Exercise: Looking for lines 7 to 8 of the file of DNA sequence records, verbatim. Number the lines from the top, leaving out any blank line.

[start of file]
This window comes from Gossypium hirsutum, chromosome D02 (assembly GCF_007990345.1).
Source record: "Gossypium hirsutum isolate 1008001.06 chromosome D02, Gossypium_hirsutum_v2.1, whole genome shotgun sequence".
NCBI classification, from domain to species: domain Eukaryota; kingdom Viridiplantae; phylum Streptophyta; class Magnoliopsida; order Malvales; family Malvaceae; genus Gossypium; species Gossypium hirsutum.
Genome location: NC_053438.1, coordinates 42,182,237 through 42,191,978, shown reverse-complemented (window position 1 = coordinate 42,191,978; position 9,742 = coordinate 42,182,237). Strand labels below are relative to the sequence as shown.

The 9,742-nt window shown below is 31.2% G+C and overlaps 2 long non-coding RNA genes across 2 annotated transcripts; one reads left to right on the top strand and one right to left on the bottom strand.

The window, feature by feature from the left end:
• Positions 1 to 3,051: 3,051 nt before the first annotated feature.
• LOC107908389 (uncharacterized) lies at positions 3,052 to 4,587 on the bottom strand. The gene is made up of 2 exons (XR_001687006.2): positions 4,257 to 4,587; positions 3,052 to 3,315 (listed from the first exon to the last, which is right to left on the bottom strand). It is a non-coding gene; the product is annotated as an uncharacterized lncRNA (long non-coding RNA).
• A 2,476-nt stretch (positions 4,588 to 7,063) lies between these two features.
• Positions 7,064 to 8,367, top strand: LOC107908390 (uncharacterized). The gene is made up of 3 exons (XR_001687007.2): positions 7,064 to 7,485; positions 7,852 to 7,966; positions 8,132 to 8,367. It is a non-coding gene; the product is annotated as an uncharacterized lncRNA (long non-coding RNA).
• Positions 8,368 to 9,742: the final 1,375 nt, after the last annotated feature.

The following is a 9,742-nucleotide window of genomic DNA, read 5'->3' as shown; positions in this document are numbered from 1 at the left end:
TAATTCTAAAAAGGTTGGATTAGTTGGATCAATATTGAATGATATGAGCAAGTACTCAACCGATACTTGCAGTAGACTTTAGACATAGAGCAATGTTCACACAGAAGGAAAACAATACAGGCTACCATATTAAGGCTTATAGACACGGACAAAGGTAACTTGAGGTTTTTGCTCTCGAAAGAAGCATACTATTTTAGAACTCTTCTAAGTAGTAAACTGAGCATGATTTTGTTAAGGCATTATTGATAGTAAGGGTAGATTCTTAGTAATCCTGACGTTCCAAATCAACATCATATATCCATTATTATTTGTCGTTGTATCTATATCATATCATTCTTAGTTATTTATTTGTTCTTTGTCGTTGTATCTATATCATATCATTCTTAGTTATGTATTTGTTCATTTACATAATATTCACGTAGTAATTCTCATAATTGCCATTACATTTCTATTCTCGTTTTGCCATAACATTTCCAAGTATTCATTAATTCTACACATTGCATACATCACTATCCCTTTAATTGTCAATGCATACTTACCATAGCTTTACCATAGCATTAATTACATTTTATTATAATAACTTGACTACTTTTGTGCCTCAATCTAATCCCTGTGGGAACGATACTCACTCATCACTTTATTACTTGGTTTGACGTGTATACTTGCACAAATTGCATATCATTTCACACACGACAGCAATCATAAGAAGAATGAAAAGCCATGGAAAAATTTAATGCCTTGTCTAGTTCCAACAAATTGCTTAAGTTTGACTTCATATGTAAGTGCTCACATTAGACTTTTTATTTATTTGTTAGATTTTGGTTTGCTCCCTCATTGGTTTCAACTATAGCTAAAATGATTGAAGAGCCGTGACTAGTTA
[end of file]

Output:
• Positions 1 to 3,051: 3,051 nt before the first annotated feature.
• LOC107908389 (uncharacterized) lies at positions 3,052 to 4,587 on the bottom strand. The gene is made up of 2 exons (XR_001687006.2): positions 4,257 to 4,587; positions 3,052 to 3,315 (listed from the first exon to the last, which is right to left on the bottom strand). It is a non-coding gene; the product is annotated as an uncharacterized lncRNA (long non-coding RNA).